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  • Identification of a human skin commensal bacterium that selectively kills Cutibacterium acnes
    J. Invest. Dermatol. (IF 6.290) Pub Date : 2020-01-23
    Alan M. O’Neill; Teruaki Nakatsuji; Asumi Hayachi; Michael R. Williams; Robert H. Mills; David J. Gonzalez; Richard L. Gallo

    The microbiome represents a vast resource for drug discovery as its members engage in constant conflict to outcompete one another by deploying diverse strategies for survival. Cutibacterium acnes (C. acnes) is one of the most common bacterial species on human skin and can promote the common disease acne vulgaris. By employing a combined strategy of functional screening, genetics and proteomics we discovered a strain of Staphylococcus capitis (S. capitis E12) that selectively inhibited growth of C. acnes with potency greater than antibiotics commonly used in the treatment of acne. Antimicrobial peptides secreted from S. capitis E12 were identified as four distinct phenol soluble modulins acting synergistically. These peptides were not toxic to human keratinocytes and the S. capitis extract did not kill other commensal skin bacteria but was effective against C. acnes on pig skin and on mice. Overall, these data show how a member of the human skin microbiome can be useful as a biotherapy for acne vulgaris.

  • Research Techniques Made Simple: Cell Biology Methods for the Analysis of Pigmentation
    J. Invest. Dermatol. (IF 6.290) Pub Date : 2020-01-21
    Silvia Benito-Martínez; Yueyao Zhu; Riddhi Atul Jani; Dawn C. Harper; Michael S. Marks; Cédric Delevoye

    Pigmentation of the skin and hair represents the result of melanin biosynthesis within melanosomes of epidermal melanocytes, followed by the transfer of mature melanin granules to adjacent keratinocytes within the basal layer of the epidermis. Natural variation in these processes produces the diversity of skin and hair color among human populations, and defects in these processes lead to diseases such as oculocutaneous albinism. While genetic regulators of pigmentation have been well studied in human and animal models, we are still learning much about the cell biological features that regulate melanogenesis, melanosome maturation, and melanosome motility in melanocytes, and have barely scratched the surface in our understanding of melanin transfer from melanocytes to keratinocytes. Herein, we describe cultured cell model systems and common assays that have been used by investigators to dissect these features and that will hopefully lead to additional advances in the future.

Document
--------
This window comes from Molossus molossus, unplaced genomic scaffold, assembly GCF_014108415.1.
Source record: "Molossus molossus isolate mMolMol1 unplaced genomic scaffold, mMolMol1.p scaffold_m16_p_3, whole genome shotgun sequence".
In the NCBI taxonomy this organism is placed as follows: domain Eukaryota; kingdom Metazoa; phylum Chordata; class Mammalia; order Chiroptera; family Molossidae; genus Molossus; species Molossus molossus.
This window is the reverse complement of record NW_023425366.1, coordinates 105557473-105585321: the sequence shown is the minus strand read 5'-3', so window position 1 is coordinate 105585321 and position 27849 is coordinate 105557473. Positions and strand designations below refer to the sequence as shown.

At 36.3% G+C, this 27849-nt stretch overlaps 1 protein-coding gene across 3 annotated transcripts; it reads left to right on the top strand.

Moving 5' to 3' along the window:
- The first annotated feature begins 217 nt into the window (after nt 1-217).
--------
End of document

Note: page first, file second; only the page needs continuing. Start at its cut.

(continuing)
• Is Local Production of Autoantibodies in Skin Lesions Relevant in Pemphigus?
    J. Invest. Dermatol. (IF 6.290) Pub Date : 2020-01-21
    Hisashi Nomura; Masayuki Amagai

    Pemphigus is an autoimmune bullous disease characterized by IgG production against desmogleins. The major sites of autoantibody production are thought to be lymph nodes, spleen, and bone marrow. Previously, it has been suggested that autoreactive B cells might exist in the skin lesions in pemphigus and produce autoantibodies. In their report, Zhou et al. expanded their previous studies and reported that ectopic lymphoid-like structures were found in pemphigus skin lesions, wherein B-cell differentiation and lesional B-cell expansion might progress. This finding provides novel insights into B-cell biology in pemphigus.

  • Noncoding Variants as Genetic Contributors to Autoimmune Disease Pathogenesis
    J. Invest. Dermatol. (IF 6.290) Pub Date : 2020-01-21
    Ellen Javier; Xiaoming Lu; Leah C. Kottyan

    Understanding the functions of disease-associated noncoding variants is essential for understanding the molecular mechanisms driving diseases with a genetic cause and for identifying therapeutic targets. Combined computational and experimental analyses have demonstrated that IRF5 is hyperactivated by a pathogenic allele of TNPO3 through long-distance chromatin looping. This finding identifies a molecular mechanism contributing to the polygenic autoimmune diseases of systemic lupus erythematosus and systemic sclerosis.

  • Spherical Nucleic Acids as Emerging Topical Therapeutics: A Focus on Psoriasis
    J. Invest. Dermatol. (IF 6.290) Pub Date : 2020-01-21
    Emrullah Korkmaz; Louis D. Falo